SANAA, Yemen (AP) — The United Nations' humanitarian aid official in Yemen said Monday that the civilian death toll in the nearly two-year conflict has reached 10,000, with 40,000 others wounded.
The Office for the Coordination of Humanitarian Affairs' Jamie McGoldrick told reporters the figure is based on lists of victims gathered by health facilities and the actual number might be higher. This announcement marks the first time a U.N. official has confirmed such a high death toll in Yemen, the Arab world's poorest nation. Earlier, the U.N. reported 4,200 civilians were killed in the war.
"This once more underscores the need to resolve the situation in Yemen without any further delay," U.N. deputy spokesman Farhan Haq said in New York. "There's been a huge humanitarian cost."
The Yemen conflict pits Shiite Houthi rebels and allied forces against a Saudi-led coalition. The coalition began an air campaign in March 2015 to restore the internationally recognized government that fled the country after Houthis seized the capital.
McGoldrick's remarks come as U.N. Special Envoy to Yemen Ismail Ould Cheikh Ahmed arrives in the southern city of Aden, which the government of Abed Rabbo Mansour Hadi has turned into a temporary capital, officials said.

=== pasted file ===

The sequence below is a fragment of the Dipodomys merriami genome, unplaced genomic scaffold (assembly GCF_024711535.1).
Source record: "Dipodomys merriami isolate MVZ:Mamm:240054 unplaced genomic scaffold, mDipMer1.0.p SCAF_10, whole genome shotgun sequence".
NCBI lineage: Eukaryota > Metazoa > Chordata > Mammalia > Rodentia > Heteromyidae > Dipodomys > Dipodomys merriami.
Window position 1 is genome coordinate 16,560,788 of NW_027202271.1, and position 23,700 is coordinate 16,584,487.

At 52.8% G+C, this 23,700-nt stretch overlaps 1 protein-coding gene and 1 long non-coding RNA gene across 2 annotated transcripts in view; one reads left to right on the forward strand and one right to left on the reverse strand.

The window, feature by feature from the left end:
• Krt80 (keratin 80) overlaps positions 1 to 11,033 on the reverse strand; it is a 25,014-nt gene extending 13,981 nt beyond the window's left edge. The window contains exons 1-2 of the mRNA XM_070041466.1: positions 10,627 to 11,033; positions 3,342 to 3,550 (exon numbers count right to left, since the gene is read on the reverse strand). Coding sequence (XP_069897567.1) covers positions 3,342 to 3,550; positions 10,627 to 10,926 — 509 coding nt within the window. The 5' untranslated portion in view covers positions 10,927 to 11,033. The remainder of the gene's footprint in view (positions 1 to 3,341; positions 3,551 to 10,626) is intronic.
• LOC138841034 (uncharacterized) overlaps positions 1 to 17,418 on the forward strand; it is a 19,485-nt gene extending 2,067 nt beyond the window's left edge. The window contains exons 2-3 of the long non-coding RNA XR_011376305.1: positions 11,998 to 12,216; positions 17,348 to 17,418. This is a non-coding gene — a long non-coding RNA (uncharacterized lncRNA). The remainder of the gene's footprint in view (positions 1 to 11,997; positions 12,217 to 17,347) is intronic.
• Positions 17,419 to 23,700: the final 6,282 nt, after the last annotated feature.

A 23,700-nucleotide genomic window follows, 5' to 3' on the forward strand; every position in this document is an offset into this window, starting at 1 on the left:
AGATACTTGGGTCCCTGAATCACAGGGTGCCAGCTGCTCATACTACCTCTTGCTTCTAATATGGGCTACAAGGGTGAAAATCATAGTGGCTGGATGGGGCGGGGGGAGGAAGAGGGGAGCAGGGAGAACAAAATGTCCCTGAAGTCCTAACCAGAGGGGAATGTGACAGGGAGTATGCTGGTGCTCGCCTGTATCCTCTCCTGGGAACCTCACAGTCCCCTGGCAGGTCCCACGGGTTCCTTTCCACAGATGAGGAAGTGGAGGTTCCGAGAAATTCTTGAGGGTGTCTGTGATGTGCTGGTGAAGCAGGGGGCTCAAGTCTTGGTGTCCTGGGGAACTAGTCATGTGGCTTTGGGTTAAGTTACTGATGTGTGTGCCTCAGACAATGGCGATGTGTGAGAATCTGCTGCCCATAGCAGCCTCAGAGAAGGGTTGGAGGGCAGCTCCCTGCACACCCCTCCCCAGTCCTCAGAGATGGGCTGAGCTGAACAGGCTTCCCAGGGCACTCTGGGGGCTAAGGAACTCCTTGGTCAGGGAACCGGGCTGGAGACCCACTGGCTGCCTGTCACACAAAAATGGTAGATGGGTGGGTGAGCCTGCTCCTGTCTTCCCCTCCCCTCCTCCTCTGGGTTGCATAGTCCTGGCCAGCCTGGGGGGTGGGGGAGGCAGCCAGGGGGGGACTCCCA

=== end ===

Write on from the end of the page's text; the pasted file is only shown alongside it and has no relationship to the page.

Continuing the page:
According to Yemeni officials, Ahmed will present an amended peace deal to Hadi, who rejected the last initiative. That proposal was supported by the U.S. because it largely recognized the rebels and sidelined Hadi. The officials spoke on condition of anonymity because they were not authorized to speak to the media.
Haq, the U.N. spokesman, confirmed that Ahmed is scheduled to meet Hadi on Monday "and he will try to present him with the latest peace proposals."
"This is something he's been developing in dialogue with the various parties and that dialogue will continue," he said, adding that he couldn't provide any details."
Peace efforts have stalled because of disagreements over a timeline. Hadi is pressing for an implementation to a U.N. Security Council resolution that stipulates the Houthis' withdrawal from all cities and the handover of weapons. The Houthis are pressing for a political deal in which they would get a share of power for giving up land and arms.
Associated Press writer Edith M. Lederer contributed from the United Nations.